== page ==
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Military To Provide COVID-19 Assistance To Inundated Valley Hospitals

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Kaweah Delta Health Care District
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Earlier this week, Kaweah Delta Healthcare District reported a record high of 68 COVID-19 patients in its hospital beds. Soon, however, the Visalia hospital and at least two others in the San Joaquin Valley will be receiving help from the armed services.

 

For the next month, 20 military healthcare workers will be taking care of patients in Kaweah Delta’s intensive care unit. The team, mostly from Travis Air Force Base in Northern California, includes critical care physicians, critical care registered nurses, respiratory therapists and advanced practice providers. They’ve been assigned to the hospital for the next 30 days, with the option to extend another 30 beyond that. “It’s kind of sending in the cavalry, so to speak, with respect to being able to provide us with some much needed additional staffing,” said hospital CEO Gary Herbst in a press release.

 

The release also noted that the hospital is currently running at 91 percent capacity. “We have the ability to move patients around and we could probably create additional capacity to care for COVID-19 patients, but the challenge is being able to staff those beds,” said Herbst, echoing the concerns of many other area hospitals.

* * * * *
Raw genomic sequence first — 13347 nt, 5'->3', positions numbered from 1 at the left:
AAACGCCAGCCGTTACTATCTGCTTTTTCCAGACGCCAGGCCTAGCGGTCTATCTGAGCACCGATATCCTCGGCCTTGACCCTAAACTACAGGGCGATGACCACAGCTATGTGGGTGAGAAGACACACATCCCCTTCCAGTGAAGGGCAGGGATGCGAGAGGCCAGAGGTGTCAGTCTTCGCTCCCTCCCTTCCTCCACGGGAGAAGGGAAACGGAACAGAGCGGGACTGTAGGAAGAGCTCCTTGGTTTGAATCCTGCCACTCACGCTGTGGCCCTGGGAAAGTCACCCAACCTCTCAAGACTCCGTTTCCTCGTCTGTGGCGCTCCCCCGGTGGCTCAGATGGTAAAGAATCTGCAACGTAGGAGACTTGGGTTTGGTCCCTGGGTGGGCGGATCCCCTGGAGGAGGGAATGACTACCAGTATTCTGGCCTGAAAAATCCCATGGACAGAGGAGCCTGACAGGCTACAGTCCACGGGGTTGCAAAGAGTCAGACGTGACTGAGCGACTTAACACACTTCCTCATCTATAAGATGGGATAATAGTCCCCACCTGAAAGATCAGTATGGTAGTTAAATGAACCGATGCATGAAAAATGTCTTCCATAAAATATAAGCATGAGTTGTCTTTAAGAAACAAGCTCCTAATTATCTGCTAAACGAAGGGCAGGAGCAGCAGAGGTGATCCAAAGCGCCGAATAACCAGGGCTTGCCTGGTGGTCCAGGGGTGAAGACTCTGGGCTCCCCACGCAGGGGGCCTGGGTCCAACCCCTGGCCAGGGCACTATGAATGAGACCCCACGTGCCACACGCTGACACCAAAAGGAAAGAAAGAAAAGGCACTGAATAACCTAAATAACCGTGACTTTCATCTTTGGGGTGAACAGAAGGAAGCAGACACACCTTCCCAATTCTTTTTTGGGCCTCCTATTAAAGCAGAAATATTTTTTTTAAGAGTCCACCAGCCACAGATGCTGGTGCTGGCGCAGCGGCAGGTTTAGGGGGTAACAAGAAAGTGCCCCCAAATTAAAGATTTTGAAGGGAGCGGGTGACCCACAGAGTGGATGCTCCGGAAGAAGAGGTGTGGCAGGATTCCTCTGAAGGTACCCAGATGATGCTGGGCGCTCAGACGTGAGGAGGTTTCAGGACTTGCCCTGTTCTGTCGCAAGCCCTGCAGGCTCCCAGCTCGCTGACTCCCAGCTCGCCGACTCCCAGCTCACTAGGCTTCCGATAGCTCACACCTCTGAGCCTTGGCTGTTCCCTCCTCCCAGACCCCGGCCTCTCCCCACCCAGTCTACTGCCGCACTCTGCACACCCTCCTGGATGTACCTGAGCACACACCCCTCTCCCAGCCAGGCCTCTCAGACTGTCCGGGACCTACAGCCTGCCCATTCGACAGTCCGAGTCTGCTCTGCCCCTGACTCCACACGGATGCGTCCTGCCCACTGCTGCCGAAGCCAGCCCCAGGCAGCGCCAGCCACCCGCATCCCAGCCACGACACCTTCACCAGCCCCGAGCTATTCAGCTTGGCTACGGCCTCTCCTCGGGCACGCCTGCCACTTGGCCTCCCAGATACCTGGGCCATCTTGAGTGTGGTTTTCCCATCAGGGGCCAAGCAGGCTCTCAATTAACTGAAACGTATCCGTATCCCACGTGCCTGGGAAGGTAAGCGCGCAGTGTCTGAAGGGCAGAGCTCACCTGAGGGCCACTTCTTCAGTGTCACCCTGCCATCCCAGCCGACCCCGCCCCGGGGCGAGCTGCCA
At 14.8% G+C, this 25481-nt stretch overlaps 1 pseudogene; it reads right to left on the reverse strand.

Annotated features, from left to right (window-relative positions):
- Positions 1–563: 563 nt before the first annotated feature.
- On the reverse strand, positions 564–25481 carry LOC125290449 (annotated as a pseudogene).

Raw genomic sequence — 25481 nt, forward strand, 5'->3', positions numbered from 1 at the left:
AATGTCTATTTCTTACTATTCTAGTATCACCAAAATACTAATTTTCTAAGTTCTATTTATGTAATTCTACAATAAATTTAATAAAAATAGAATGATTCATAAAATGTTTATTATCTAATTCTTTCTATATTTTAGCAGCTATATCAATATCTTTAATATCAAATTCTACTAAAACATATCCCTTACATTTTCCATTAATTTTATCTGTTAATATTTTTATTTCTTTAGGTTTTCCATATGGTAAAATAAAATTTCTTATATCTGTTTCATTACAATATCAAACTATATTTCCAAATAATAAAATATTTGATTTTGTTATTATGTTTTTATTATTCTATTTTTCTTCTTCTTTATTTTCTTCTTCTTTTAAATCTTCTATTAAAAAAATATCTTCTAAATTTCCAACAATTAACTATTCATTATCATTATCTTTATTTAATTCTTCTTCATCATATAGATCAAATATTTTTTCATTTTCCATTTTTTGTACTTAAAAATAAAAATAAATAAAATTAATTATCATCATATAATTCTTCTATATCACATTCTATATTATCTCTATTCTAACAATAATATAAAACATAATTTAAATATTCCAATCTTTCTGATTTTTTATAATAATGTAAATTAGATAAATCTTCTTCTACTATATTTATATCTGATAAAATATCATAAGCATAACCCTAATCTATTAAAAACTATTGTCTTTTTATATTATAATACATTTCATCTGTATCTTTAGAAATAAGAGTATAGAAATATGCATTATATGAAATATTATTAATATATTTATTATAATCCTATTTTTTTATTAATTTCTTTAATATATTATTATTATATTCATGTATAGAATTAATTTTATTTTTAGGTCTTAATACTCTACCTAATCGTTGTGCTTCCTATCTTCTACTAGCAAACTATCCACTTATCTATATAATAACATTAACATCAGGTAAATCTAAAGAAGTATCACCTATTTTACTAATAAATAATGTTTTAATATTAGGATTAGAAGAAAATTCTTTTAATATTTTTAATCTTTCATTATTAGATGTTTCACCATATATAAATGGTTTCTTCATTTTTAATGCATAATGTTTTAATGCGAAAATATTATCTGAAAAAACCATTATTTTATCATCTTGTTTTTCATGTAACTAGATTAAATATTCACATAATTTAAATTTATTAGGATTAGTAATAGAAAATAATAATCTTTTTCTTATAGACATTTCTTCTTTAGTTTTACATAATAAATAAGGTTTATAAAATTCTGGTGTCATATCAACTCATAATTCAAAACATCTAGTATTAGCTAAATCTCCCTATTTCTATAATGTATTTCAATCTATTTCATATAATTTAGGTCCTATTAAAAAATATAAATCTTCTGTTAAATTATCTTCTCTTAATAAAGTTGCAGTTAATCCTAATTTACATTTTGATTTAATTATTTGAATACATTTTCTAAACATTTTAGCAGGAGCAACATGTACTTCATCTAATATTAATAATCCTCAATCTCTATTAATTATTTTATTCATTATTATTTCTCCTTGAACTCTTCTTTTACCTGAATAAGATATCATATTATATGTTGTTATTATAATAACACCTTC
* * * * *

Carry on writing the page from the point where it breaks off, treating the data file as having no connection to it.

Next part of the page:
The San Joaquin Valley has long been known to face a shortage of nurses and other healthcare providers, a problem exacerbated by the infectiousness of COVID-19. As of July 13, Kaweah Delta reported 70 employees under quarantine, out of nearly 200 who have tested positive for the disease to date.

 

Representatives of the Fresno County Department of Health and Adventist Health confirmed that two other teams of military healthcare workers are also due to arrive later this week at Community Regional Medical Center in Fresno and Adventist Health Hanford. According to U.S. Army North Public Affairs, they’re among 160 Army, Air Force and Navy personnel being deployed to inundated hospitals throughout California and another 580 to Texas.

Kerry Klein is an award-winning reporter whose coverage of public health, air pollution, drinking water access and wildfires in the San Joaquin Valley has been featured on NPR, KQED, Science Friday and Kaiser Health News. Her work has earned numerous regional Edward R. Murrow and Golden Mike Awards and has been recognized by the Association of Health Care Journalists and Society of Environmental Journalists. Her podcast Escape From Mammoth Pool was named a podcast “listeners couldn’t get enough of in 2021” by the radio aggregator NPR One.